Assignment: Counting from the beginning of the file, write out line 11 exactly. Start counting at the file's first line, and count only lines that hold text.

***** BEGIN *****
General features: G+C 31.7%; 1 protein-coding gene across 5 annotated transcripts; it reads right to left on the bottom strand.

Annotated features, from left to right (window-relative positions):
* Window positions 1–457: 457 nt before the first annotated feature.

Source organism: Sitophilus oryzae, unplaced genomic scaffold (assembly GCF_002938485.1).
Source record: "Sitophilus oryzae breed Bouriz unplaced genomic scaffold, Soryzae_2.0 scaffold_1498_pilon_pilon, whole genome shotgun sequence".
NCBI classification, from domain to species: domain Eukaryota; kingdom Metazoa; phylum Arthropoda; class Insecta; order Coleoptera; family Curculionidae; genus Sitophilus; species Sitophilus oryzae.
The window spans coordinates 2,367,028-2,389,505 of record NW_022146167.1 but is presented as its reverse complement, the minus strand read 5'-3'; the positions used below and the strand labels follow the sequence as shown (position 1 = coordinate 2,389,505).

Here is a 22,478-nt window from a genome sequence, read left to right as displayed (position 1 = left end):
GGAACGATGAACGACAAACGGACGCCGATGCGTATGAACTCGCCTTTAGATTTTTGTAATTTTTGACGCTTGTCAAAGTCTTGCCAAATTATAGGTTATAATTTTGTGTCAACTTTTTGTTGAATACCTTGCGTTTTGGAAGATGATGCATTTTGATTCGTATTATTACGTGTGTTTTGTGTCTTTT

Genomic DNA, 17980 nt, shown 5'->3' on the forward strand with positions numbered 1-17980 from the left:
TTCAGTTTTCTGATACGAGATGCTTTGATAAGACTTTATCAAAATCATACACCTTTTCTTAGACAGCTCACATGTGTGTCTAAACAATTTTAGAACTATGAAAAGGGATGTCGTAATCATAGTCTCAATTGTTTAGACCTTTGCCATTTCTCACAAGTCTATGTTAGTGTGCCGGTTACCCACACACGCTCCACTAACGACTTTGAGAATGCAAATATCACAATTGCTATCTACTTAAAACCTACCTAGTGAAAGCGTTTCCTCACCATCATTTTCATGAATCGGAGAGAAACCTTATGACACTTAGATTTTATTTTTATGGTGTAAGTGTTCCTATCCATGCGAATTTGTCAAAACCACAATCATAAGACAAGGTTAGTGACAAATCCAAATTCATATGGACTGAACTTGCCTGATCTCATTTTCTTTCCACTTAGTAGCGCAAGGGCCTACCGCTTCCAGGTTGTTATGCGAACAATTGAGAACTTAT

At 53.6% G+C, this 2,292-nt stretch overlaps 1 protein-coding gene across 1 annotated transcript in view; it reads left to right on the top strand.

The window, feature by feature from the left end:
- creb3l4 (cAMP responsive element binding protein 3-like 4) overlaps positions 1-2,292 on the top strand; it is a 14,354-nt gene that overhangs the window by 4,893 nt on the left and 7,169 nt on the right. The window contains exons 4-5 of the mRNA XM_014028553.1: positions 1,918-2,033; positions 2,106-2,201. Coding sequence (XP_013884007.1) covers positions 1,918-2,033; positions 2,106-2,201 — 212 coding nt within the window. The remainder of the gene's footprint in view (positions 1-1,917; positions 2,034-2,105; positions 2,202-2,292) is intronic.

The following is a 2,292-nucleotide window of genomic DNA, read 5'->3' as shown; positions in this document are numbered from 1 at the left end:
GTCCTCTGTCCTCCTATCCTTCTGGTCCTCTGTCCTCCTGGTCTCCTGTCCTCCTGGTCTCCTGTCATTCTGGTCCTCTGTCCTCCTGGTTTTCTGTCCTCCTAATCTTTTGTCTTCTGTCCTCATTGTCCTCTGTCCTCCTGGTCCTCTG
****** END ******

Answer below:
TTCAGTTTTCTGATACGAGATGCTTTGATAAGACTTTATCAAAATCATACACCTTTTCTTAGACAGCTCACATGTGTGTCTAAACAATTTTAGAACTATGAAAAGGGATGTCGTAATCATAGTCTCAATTGTTTAGACCTTTGCCATTTCTCACAAGTCTATGTTAGTGTGCCGGTTACCCACACACGCTCCACTAACGACTTTGAGAATGCAAATATCACAATTGCTATCTACTTAAAACCTACCTAGTGAAAGCGTTTCCTCACCATCATTTTCATGAATCGGAGAGAAACCTTATGACACTTAGATTTTATTTTTATGGTGTAAGTGTTCCTATCCATGCGAATTTGTCAAAACCACAATCATAAGACAAGGTTAGTGACAAATCCAAATTCATATGGACTGAACTTGCCTGATCTCATTTTCTTTCCACTTAGTAGCGCAAGGGCCTACCGCTTCCAGGTTGTTATGCGAACAATTGAGAACTTAT